Van Huss wants to introduce a bill that would change state zoning laws and hold the methadone clinic responsible if someone leaves intoxicated from the facility, similar to legislation in the state regarding bars and taverns.
It is a misguided effort, and Van Huss’ time could be better spent working to combat the rampant Suboxone problem in the area.
Methadone and Suboxone are both used to treat people addicted to opioids. But the two drugs are treated very differently by the state.
The state does not take methadone clinics lightly. Methadone clinics in Tennessee are highly regulated. Mountain States Health Alliance and East Tennessee State University had to file a 200-page application, hold public hearings and have the area rezoned before they could even open a methadone clinic.
Suboxone clinics are treated much differently. Until next year, anyone wanting to prescribe Suboxone in Tennessee simply needs to complete the federal requirements and obtain a business license. They don’t have to register with the state, tell the public they are opening or get areas rezoned for medical purposes.
Next year, Suboxone clinics will need to obtain a license from the Department of Mental Health and Substance Abuse. That’s it. And single Suboxone prescribers do not have to obtain a license, encouraging those only in it for the money to continue practicing without oversight.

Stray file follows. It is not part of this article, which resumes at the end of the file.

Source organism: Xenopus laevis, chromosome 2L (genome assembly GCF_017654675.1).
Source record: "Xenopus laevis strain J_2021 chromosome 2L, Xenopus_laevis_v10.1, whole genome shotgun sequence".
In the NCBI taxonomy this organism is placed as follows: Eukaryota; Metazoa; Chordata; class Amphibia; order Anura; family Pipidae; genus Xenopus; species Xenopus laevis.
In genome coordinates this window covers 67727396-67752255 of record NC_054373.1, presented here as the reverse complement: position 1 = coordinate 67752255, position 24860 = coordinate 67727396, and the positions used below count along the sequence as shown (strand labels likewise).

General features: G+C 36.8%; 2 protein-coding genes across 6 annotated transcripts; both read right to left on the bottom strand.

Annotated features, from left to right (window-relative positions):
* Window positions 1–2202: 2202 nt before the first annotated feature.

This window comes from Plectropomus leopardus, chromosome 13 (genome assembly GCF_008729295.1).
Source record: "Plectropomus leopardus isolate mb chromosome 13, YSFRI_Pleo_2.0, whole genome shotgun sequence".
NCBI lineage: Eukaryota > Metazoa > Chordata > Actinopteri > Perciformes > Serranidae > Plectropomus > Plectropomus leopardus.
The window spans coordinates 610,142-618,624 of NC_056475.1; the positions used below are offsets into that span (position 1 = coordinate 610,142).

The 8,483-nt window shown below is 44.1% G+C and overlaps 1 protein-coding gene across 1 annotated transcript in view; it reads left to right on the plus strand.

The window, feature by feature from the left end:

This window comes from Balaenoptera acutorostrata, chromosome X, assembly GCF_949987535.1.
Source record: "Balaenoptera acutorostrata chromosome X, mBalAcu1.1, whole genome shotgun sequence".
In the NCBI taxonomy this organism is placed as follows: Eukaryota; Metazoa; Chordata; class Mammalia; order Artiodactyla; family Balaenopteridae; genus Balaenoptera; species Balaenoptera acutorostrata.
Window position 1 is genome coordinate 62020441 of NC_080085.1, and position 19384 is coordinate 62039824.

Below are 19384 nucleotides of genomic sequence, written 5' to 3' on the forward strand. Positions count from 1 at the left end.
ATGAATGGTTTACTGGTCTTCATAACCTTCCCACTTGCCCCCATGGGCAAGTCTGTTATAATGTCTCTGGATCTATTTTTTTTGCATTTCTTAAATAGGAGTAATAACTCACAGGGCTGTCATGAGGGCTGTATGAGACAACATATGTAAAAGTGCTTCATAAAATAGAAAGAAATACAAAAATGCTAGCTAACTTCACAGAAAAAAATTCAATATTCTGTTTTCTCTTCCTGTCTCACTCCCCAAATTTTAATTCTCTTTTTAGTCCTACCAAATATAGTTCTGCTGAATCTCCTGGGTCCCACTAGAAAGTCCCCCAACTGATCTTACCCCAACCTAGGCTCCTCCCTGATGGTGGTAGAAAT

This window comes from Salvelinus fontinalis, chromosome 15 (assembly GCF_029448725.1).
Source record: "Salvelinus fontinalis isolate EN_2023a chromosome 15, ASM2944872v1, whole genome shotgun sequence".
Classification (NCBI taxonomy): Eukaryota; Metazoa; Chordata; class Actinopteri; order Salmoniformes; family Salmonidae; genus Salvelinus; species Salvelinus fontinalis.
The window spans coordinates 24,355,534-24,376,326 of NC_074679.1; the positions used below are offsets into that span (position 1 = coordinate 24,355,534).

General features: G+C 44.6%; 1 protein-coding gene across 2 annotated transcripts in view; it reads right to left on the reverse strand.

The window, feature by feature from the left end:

Now, Van Huss wants to put additional regulations on methadone, a substance already highly and efficiently regulated.
Instead, Van Huss should turn his attention to the Suboxone problem so prevalent in Northeast Tennessee. Because according to law enforcement, the problem in our area lies with Suboxone and not methadone. If Van Huss really wants to help the people in his district, regulating Suboxone should be his main focus.
Introduce legislation holding Suboxone clinics to the same standard as methadone clinics. Make every Suboxone prescriber obtain a license to practice in Tennessee and make these Suboxone clinics obtain a certificate of need and go through a very public process.
There are approximately 94 prescribers of Suboxone in the region. And people are coming from out-of-state in order to obtain these drugs.
Van Huss lists a Suboxone clinic on his campaign finance documents as one of his sources of income. And he’s received donations from a pro-Suboxone political action committee. We hope this does not stop him from acting on the region’s Suboxone problem.